Summary: God's Grace can happen at any time or any place.

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The Nain Procession to Party

From what I've heard, a New Orleans jazz funeral is an experience like no other. The brass band begins its solemn procession at the church, playing hymns like "Free as a Bird" and "Just a Closer Walk with Thee",….no improvisation, no frills. Nothing but sadness blown low and blue to the beat of a muted snare drum.

Once the procession arrives at the cemetery and after the final words are spoken and the body is lowered into the ground, the mood shifts. Brightly decorated umbrellas burst open, the snare drummer removes his mute, and the funeral procession heads back into town to the rousing strains of "Didn't He Ramble?" and "When the Saints Go Marching In."…… Folks who heard the somber hymns earlier in the day wait for the procession's return...because they know a celebration's coming...and no one in New Orleans wants to miss the funeral celebration. (Pause)

When the procession left the widow's home in the town of Nain that day, her son's body lying in the casket, she wasn't planning for a celebration. No one was. Her only child was dead. What appears to be her last living male relative is gone. Not only was she without the consolation of family, she was also likely without any means of support. There was no expectation, no hope of celebration for the woman or the entourage that followed her. They mourned, they wailed and they made their way slowly towards the cemetery outside of town.

As it emerges from the city gate, the funeral procession meets another entourage entering the city. A man leaves that crowd and approaches the mother. He looks at her and says, "Do not weep." If the crowd hadn't hushed before that, I'm sure it does when the man touches the casket on which the woman's son lies. When he bids the dead man rise….. and he does…. the text doesn't say so, but I'm guessing that more than one or two jaws dropped.

Once the shock wears off, though, I’ll guess it was almost like that New Orleans precession and the celebration began. They probably cut loose with some singing, maybe even some ancient version of improvised lyrics, who knows? "A great prophet has risen among us!" they sing. "God has looked favorably on his people!" (Pause)

Participants in jazz funerals expect the afternoon celebration after hearing the morning's dirge. But this mother, and certainly not her son or no one in that crowd of mourners in Nain, could have imagined that by day's end their funeral procession would become a street party. But it did.

And you know? That's great. The woman loses her son; she loses her husband. It's great that her son comes back to life. It's great that she's likely saved from living on the streets. It's great that the crowd rejoices and glorifies God...and that the celebration is heard all across the countryside, from Nain, throughout Galilee, and even on down to Judea. It' was just….. great. (PAUSE)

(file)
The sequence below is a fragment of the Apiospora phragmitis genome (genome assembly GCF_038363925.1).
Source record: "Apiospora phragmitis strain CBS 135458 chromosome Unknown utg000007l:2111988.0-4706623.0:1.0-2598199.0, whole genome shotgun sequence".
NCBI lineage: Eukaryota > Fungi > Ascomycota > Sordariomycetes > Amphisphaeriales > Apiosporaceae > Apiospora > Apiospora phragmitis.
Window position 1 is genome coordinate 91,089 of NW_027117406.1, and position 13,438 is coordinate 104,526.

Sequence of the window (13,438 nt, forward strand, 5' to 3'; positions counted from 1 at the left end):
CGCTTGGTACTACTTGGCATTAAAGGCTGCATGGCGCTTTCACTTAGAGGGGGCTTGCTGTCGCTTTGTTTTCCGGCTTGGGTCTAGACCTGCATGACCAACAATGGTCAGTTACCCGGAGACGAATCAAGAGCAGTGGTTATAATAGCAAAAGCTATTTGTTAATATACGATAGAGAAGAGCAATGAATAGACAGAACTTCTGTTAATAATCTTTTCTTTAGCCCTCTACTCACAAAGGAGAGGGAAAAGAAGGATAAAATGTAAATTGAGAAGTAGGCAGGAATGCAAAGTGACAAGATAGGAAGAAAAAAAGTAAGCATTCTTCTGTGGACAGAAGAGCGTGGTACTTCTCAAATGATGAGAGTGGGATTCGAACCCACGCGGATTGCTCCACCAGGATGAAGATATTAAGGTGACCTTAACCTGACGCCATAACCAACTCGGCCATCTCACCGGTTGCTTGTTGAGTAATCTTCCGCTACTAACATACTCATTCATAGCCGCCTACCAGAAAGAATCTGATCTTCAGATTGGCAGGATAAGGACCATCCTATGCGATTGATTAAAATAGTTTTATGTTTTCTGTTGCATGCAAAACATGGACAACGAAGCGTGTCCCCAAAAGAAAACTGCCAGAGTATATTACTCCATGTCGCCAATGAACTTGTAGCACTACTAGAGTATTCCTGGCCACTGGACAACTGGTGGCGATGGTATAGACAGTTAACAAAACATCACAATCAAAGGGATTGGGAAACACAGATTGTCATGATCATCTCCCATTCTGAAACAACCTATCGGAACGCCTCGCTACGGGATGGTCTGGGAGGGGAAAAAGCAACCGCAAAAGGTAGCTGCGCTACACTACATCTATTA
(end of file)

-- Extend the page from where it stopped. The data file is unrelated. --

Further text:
But there's one thing about this text that is troubling or at least a little annoying.

Jesus heals a lot of people in the Gospel of Luke. A woman approaches him at a dinner party and pours perfume on his feet. Another woman battles through a crowd to touch the hem of his garment. Just before today's story, a centurion sends word through his friends that his servant is ill. "Just give the word," the man says, "and I know he'll be healed." Jesus praises all three people and attributes their healing to their faith.

But the woman in today's story, well she doesn't ask Jesus to raise her son. She doesn't fall on her knees and beg for her son's life. All she does is cry.

Of course, maybe the reason she doesn't ask Jesus for a resurrection isn't from a lack of faith. Maybe she just thinks it's too late. Her son is dead. But if that's the case, why doesn't she at least say "thank you?" Or if she did say "thank you," why doesn't the gospel writer record her response? Or for that matter why not her son, why doesn’t he thank Jesus? When he sits up on the casket, the gospel writer says that the man begins to speak. But if one of the things he said was "Thank you," we don't have a record of it. It could be that mother and son joined in the celebration with the rest of the crowd. More than likely they did. I sure would have! But why didn't the gospel writer tell us that? In other stories in Luke, when people's healing is attributed to their faith or if the healing happens without a request for it…like the bent-over woman a few chapters later...they at least say thank you or begin praising God.

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